Exhibiting an ease we’ve come to expect from Sandra Weingort, this New York City apartment acts as a serene and comfortable backdrop to her clients’ impressive art collection. Contemporary pieces play with mid-century staples to form a harmonious and sometimes unexpected respite from the teeming city below.
With a generous 130sqm at her disposal – not your regular New York shoebox apartment – Weingort was tasked with building her clients collection of comfortable and contemporary furniture, and boy did she not let us down. Mid-century French designers, Brazilian pieces and Swedish furniture all rub shoulders in this veritable feast of collectible design.The art collection is sophisticated but not without moments of eccentricity and whimsy. The client’s Art Advisor, Alex Glauber from AWG Art Advisory, intentionally brought together artists of different generations who share a stylistic affinity to create juxtapositions that function on several curatorial levels – both visually and conceptually.
In the living room, a covetable Axel Vervoordt stone coffee table floats in the middle of the interior, paired with raw textural finishes and muted furnishings; the space’s colour comes from the artwork. A very Lynchian Louise Lawler photograph interrelates with the unmistakable Serge Mouille wall sconce which, large and graphic, might as well be an artwork in itself. On the opposite wall sits a familiar Ellsworth Kelly colour field artwork in breathtakingly simple red and blue.While everything in the apartment sits in sophisticated equilibrium it’s the moments of surprise that take the cake. A glass desk by René-Jean Caillette sits askew in the middle of the room, unanchored – and, you cannot tell me otherwise – perfectly placed. On the opposite corner sits a dusty rose lounge chair and ottoman by Pierre Paulin that departs from the mostly rectilinear furnishings.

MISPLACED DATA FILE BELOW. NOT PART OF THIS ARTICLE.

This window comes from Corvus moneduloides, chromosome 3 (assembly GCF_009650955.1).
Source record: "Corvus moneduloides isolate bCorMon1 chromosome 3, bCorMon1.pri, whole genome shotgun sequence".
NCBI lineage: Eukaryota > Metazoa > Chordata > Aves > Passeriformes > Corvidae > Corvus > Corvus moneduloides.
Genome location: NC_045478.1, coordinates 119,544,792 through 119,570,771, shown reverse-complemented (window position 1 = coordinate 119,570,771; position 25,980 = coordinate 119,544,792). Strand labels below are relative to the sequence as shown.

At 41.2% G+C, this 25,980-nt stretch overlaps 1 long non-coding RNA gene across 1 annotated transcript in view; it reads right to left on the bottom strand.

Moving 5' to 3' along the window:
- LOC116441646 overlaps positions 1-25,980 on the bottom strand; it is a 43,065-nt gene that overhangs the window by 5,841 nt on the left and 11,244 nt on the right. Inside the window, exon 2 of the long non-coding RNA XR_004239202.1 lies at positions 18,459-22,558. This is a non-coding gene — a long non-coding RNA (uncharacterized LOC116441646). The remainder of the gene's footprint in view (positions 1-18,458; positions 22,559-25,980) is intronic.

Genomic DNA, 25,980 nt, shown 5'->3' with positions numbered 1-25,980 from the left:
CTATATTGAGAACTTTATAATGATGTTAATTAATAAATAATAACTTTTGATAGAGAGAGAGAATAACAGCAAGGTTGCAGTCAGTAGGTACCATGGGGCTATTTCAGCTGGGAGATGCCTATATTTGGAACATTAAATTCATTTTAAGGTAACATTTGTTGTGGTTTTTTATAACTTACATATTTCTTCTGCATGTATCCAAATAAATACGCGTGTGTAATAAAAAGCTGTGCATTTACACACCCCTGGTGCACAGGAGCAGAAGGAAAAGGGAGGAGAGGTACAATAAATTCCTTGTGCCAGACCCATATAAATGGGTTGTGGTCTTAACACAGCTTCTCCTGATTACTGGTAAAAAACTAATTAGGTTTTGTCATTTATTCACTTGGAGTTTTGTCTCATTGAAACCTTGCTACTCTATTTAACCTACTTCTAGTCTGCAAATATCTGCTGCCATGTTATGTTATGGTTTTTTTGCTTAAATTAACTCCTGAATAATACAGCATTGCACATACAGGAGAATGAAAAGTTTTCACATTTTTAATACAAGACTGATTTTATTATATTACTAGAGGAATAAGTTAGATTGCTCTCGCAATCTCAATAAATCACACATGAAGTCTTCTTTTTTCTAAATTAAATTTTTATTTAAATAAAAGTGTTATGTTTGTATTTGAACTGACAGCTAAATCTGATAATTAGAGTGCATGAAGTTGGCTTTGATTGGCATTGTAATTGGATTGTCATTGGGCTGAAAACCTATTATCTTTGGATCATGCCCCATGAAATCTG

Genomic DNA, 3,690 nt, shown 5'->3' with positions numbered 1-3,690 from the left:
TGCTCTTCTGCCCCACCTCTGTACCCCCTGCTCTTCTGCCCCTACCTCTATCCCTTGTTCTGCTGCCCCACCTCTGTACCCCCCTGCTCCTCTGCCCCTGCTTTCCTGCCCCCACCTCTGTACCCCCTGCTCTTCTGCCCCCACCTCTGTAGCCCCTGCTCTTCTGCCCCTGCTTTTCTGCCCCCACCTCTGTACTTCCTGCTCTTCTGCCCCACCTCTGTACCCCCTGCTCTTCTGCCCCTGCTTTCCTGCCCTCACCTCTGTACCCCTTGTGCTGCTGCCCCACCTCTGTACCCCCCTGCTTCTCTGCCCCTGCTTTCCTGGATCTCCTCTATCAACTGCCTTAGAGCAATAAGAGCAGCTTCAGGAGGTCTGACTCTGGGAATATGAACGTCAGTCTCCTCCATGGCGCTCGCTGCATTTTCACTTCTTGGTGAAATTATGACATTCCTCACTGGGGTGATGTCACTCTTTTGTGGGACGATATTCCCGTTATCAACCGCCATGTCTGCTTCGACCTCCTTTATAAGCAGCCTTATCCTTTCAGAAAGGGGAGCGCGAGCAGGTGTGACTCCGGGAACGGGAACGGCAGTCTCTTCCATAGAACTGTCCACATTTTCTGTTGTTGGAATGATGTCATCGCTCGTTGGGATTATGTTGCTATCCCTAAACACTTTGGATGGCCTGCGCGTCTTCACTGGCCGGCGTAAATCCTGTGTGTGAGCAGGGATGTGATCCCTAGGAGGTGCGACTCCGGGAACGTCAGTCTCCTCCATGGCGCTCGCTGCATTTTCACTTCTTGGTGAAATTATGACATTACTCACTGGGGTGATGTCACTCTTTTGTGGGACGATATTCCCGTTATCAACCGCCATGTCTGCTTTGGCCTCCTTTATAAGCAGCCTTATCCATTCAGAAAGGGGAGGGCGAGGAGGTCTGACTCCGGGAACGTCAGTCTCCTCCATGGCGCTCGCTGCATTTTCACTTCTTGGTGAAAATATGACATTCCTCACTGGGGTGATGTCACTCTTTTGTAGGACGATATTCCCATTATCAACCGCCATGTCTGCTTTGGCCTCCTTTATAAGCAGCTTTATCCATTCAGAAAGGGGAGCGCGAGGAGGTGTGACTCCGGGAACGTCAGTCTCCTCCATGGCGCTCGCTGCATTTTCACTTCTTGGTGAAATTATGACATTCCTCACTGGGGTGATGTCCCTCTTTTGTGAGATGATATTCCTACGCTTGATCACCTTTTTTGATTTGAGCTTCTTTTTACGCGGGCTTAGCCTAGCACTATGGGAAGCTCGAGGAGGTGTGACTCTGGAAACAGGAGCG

Careful not to overwhelm the bold art collection the walls were painted in warm tones and paired with creamy woven rugs, linen blinds and earthy ceramics, adding monotonal texture to the enveloping abode.While I could go on (and on, and on) I’ll spare you the fangirling and let the clear love for simple and understated pieces with rich, natural and genuine materiality speak for themselves. Enjoy!